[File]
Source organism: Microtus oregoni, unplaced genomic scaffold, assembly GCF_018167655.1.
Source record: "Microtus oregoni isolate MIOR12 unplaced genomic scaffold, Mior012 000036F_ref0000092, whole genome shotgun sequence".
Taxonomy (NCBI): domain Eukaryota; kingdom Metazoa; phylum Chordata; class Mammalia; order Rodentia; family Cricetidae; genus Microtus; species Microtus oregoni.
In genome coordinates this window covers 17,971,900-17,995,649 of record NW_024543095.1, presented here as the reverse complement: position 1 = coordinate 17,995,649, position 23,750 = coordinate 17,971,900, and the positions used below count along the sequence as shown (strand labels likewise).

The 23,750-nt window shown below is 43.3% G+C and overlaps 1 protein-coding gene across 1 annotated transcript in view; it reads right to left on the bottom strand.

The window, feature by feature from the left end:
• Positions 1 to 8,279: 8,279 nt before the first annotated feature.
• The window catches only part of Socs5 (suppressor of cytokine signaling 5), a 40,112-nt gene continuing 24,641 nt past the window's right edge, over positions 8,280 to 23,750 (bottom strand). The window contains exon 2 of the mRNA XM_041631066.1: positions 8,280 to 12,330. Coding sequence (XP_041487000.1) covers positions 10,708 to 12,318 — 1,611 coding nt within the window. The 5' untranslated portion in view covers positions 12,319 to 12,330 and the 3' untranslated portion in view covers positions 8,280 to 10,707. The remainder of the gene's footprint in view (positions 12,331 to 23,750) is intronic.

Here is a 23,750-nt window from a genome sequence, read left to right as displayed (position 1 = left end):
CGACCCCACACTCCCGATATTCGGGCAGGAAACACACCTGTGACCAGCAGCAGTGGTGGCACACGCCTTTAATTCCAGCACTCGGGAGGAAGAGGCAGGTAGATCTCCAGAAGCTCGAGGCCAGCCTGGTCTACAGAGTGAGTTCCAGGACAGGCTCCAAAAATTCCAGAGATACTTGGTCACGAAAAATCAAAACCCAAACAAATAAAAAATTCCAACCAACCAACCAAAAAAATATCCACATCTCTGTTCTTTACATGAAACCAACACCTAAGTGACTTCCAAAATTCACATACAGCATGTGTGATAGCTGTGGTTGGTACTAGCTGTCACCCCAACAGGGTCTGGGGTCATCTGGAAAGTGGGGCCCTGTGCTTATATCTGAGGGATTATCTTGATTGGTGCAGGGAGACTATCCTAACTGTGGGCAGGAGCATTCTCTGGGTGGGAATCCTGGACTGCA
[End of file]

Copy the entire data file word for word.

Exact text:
Source organism: Microtus oregoni, unplaced genomic scaffold, assembly GCF_018167655.1.
Source record: "Microtus oregoni isolate MIOR12 unplaced genomic scaffold, Mior012 000036F_ref0000092, whole genome shotgun sequence".
Taxonomy (NCBI): domain Eukaryota; kingdom Metazoa; phylum Chordata; class Mammalia; order Rodentia; family Cricetidae; genus Microtus; species Microtus oregoni.
In genome coordinates this window covers 17,971,900-17,995,649 of record NW_024543095.1, presented here as the reverse complement: position 1 = coordinate 17,995,649, position 23,750 = coordinate 17,971,900, and the positions used below count along the sequence as shown (strand labels likewise).

The 23,750-nt window shown below is 43.3% G+C and overlaps 1 protein-coding gene across 1 annotated transcript in view; it reads right to left on the bottom strand.

The window, feature by feature from the left end:
• Positions 1 to 8,279: 8,279 nt before the first annotated feature.
• The window catches only part of Socs5 (suppressor of cytokine signaling 5), a 40,112-nt gene continuing 24,641 nt past the window's right edge, over positions 8,280 to 23,750 (bottom strand). The window contains exon 2 of the mRNA XM_041631066.1: positions 8,280 to 12,330. Coding sequence (XP_041487000.1) covers positions 10,708 to 12,318 — 1,611 coding nt within the window. The 5' untranslated portion in view covers positions 12,319 to 12,330 and the 3' untranslated portion in view covers positions 8,280 to 10,707. The remainder of the gene's footprint in view (positions 12,331 to 23,750) is intronic.

Here is a 23,750-nt window from a genome sequence, read left to right as displayed (position 1 = left end):
CGACCCCACACTCCCGATATTCGGGCAGGAAACACACCTGTGACCAGCAGCAGTGGTGGCACACGCCTTTAATTCCAGCACTCGGGAGGAAGAGGCAGGTAGATCTCCAGAAGCTCGAGGCCAGCCTGGTCTACAGAGTGAGTTCCAGGACAGGCTCCAAAAATTCCAGAGATACTTGGTCACGAAAAATCAAAACCCAAACAAATAAAAAATTCCAACCAACCAACCAAAAAAATATCCACATCTCTGTTCTTTACATGAAACCAACACCTAAGTGACTTCCAAAATTCACATACAGCATGTGTGATAGCTGTGGTTGGTACTAGCTGTCACCCCAACAGGGTCTGGGGTCATCTGGAAAGTGGGGCCCTGTGCTTATATCTGAGGGATTATCTTGATTGGTGCAGGGAGACTATCCTAACTGTGGGCAGGAGCATTCTCTGGGTGGGAATCCTGGACTGCA